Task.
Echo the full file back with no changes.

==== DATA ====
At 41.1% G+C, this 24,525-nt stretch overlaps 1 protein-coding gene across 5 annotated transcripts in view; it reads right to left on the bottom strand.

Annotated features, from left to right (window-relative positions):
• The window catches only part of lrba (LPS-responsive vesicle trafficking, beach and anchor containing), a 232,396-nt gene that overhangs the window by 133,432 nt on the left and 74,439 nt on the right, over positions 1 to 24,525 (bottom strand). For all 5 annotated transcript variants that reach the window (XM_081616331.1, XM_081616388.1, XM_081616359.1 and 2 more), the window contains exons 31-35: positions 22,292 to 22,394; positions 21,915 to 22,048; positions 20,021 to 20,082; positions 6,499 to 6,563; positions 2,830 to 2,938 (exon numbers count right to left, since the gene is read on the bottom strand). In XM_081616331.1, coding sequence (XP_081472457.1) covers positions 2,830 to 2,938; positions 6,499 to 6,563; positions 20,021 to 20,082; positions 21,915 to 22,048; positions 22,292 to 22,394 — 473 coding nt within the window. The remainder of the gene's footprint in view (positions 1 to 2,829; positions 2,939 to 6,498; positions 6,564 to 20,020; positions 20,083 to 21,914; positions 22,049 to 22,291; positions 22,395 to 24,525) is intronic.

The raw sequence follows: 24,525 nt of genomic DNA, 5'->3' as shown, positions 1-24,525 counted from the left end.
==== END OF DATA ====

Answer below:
At 41.1% G+C, this 24,525-nt stretch overlaps 1 protein-coding gene across 5 annotated transcripts in view; it reads right to left on the bottom strand.

Annotated features, from left to right (window-relative positions):
• The window catches only part of lrba (LPS-responsive vesicle trafficking, beach and anchor containing), a 232,396-nt gene that overhangs the window by 133,432 nt on the left and 74,439 nt on the right, over positions 1 to 24,525 (bottom strand). For all 5 annotated transcript variants that reach the window (XM_081616331.1, XM_081616388.1, XM_081616359.1 and 2 more), the window contains exons 31-35: positions 22,292 to 22,394; positions 21,915 to 22,048; positions 20,021 to 20,082; positions 6,499 to 6,563; positions 2,830 to 2,938 (exon numbers count right to left, since the gene is read on the bottom strand). In XM_081616331.1, coding sequence (XP_081472457.1) covers positions 2,830 to 2,938; positions 6,499 to 6,563; positions 20,021 to 20,082; positions 21,915 to 22,048; positions 22,292 to 22,394 — 473 coding nt within the window. The remainder of the gene's footprint in view (positions 1 to 2,829; positions 2,939 to 6,498; positions 6,564 to 20,020; positions 20,083 to 21,914; positions 22,049 to 22,291; positions 22,395 to 24,525) is intronic.

The raw sequence follows: 24,525 nt of genomic DNA, 5'->3' as shown, positions 1-24,525 counted from the left end.